NATIONAL

`Musharraf trying to retain power'

KARACHI OCT. 3. The Pakistan President, Pervez Musharraf's quest for international legitimacy for next week's general elections suffered yet another blow today as a renowned non-governmental organisation accused him of following the pattern set by his predecessors in uniform to perpetuate his own rule.

In a report on the October 10 election, released in Pakistan and Brussels, the International Crisis Group (ICG) alleged that Gen. Musharraf is not exactly sticking to his promise to restore democracy and transfer power to an elected government. ``His military government is following the pattern of Pakistan's previous military rulers by unilaterally instituting political and constitutional changes intended to ensure that the generals retain the real power and any democratic transition falters before it begins'', it said.

This is the third international group to question the sincerity of the Musharraf Government to ensure full transfer of power to a civilian set-up. The National Institute for Democracy, based in the United States, and the European Union (EU) election observers group had raised similar concerns. However, the EU had clarified that its report, published in a section of the Pakistani press, was meant for internal consumption and did not constitute the final view of the forum.

The ICG report titled `Pakistan: Transition to Democracy?' said both the military and the political elite were to blame for the failure of the country to develop a democratic government. The ICG South Asia Project Director, Samina Ahmed, said, "the political elite succumbed in the past to the military's tactics, tempted by the spoils of power, and is again facing a blueprint for more military rule''.

The ICG felt external pressure, especially from the United States and the European Union, was vital if Gen. Musharraf were to fulfil his pledge to restore democracy. `Washington and its allies have so far said little, in the misguided belief that Pakistan's military is the only institution that can combat terrorism in the region and hold back the tide of Islamist extremism''.

Ms. Samina Ahmed said, "a military government in Pakistan has already exacerbated tensions with India over Kashmir, and elements of the military have used the jihadis for their own purposes. Political stability will elude Pakistan until the country has a representative government. There is a high risk that the coming elections will not be free and fair. But if they are, the victors would be the major, moderate parties who are sympathetic to U.S. goals in the region, who have their own reasons to normalise relations with India and curb the powers of extremist groups''.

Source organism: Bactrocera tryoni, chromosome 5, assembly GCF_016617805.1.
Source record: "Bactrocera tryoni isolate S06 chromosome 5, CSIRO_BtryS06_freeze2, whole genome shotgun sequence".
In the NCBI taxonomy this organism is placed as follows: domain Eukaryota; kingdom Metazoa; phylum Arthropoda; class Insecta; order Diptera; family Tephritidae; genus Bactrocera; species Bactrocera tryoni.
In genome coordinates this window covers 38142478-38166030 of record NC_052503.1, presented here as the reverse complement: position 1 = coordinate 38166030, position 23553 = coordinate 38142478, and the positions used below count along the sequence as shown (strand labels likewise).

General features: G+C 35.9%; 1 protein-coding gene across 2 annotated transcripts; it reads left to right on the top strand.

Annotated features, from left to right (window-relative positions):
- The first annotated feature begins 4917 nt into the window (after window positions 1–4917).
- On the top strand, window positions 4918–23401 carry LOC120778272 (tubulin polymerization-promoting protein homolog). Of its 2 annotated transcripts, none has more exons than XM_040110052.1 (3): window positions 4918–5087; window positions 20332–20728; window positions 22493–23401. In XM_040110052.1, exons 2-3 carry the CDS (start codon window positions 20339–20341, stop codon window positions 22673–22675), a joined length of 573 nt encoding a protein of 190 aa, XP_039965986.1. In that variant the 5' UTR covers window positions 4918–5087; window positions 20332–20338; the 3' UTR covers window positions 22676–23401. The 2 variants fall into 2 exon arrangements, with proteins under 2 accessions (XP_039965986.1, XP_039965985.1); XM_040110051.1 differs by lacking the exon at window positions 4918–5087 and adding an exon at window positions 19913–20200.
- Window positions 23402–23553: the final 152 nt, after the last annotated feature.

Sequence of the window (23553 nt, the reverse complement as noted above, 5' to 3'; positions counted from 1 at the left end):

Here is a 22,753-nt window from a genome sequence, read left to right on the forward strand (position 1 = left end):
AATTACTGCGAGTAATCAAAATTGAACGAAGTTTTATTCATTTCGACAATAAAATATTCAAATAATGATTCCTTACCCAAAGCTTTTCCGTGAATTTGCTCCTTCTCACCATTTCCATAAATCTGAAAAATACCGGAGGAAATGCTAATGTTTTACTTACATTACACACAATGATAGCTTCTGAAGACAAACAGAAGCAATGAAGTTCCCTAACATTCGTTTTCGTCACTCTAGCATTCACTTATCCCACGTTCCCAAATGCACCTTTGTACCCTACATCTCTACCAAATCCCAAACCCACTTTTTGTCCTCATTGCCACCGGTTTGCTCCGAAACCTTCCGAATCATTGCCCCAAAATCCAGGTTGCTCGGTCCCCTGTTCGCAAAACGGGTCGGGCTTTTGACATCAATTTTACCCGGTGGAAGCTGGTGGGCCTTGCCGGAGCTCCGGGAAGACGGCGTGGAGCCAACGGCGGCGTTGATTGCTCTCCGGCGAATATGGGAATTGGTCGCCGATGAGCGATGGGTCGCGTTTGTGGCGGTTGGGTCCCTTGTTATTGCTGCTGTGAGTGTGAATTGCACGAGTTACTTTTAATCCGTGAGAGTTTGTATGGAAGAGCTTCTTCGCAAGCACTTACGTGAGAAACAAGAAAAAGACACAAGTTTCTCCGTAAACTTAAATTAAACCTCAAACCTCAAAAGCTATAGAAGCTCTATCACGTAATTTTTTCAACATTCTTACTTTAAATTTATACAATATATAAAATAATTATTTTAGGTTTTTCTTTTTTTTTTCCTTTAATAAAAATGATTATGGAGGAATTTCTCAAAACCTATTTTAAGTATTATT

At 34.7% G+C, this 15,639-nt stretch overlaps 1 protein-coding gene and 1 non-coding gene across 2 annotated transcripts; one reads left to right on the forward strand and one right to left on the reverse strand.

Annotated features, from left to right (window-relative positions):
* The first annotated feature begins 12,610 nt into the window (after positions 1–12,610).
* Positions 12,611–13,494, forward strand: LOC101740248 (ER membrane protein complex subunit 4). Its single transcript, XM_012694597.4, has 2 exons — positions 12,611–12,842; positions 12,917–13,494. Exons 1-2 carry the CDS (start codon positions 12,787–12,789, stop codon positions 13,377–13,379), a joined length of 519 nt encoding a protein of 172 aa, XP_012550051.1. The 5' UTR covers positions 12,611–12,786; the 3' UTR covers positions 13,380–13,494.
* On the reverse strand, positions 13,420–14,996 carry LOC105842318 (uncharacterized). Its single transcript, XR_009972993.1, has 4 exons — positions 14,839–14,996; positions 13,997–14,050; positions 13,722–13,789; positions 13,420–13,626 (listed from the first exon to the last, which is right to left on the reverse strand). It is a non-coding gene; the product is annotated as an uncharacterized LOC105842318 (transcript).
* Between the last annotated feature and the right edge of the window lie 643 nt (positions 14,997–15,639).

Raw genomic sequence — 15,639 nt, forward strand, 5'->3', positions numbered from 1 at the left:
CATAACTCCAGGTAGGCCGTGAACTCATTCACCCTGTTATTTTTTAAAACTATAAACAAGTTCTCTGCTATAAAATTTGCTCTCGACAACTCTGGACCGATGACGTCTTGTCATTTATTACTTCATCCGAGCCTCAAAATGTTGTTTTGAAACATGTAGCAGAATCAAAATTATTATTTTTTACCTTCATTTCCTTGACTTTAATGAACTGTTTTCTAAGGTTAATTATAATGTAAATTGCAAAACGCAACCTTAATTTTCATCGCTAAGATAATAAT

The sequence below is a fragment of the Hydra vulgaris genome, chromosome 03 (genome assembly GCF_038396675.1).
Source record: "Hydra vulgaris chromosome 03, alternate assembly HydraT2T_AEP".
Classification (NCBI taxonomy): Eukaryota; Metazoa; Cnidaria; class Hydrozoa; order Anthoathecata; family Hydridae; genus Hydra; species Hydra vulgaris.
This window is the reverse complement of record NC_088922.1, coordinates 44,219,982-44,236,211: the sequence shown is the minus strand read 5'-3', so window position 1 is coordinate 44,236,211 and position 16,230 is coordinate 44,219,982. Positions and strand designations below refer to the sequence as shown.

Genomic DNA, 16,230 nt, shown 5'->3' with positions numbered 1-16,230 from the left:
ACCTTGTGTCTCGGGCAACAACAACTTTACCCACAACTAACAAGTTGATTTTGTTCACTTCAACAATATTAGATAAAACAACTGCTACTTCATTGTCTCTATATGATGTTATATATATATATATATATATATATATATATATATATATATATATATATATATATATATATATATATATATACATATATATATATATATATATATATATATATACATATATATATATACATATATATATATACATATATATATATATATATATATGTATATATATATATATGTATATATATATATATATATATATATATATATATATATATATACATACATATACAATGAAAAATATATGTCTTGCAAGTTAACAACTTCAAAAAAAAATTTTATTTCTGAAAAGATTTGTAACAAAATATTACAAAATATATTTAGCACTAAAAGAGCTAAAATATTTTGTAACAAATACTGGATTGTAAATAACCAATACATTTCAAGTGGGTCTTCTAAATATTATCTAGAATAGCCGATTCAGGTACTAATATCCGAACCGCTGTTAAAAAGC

According to the ICG, the `reforms' proposed by Gen. Musharraf would actually give the President much greater powers, including the power to dissolve the National Assembly. The General had warned parliamentarians that if they did not accept his amendments they would lose their jobs.

``Electoral procedures have been revised, disqualifying scores of politicians from standing, including former Prime Ministers who lead the major opposition parties, while the judiciary has been subordinated to the executive through forced resignations, selective appointments and inducements''.

The report urged Pakistan to conduct free and fair elections and to ensure that local and international observers had secure and unrestricted access to the electoral process.

Confusion

Meanwhile there was confusion over what would be the fate of the constitutional amendments and laws made by Gen. Musharraf after the elections and the constitution of the National Assembly.

A report from Islamabad today claimed that a larger bench of the Supreme Court of Pakistan had observed that the new Parliament can `rescind or endorse' the Legal Framework Order 2002 under Article 239 of the Constitution. The report said the apex court made the observation while hearing a petition moved by a political party.

Three days ago, all the major dailies had carried a similar report attributed to the judges hearing an election-related petition. However, the following day, the Supreme Court Registrar said there was a `mis-reporting' of the remarks.

In a related development, the former Prime Minister, Nawaz Sharif, claimed in an interview from Jeddah to the BBC Urdu Service that he had turned down a deal offered by Gen. Musharraf under which he could return home and contest the elections. Mr. Sharif claimed that the General had sent an envoy for the purpose.

The BBC correspondent, who is now here, said while Mr. Sharif sounded defiant, he did not want the interview to be recorded. He told the BBC that he would continue his fight against the ``dictatorship of Musharraf"'.

He said that as Prime Minister he had administered the oath of office to Gen. Musharraf for the post of army chief under which the latter hah promised to uphold the Constitution and serve the government of the day and not get involved in politics.

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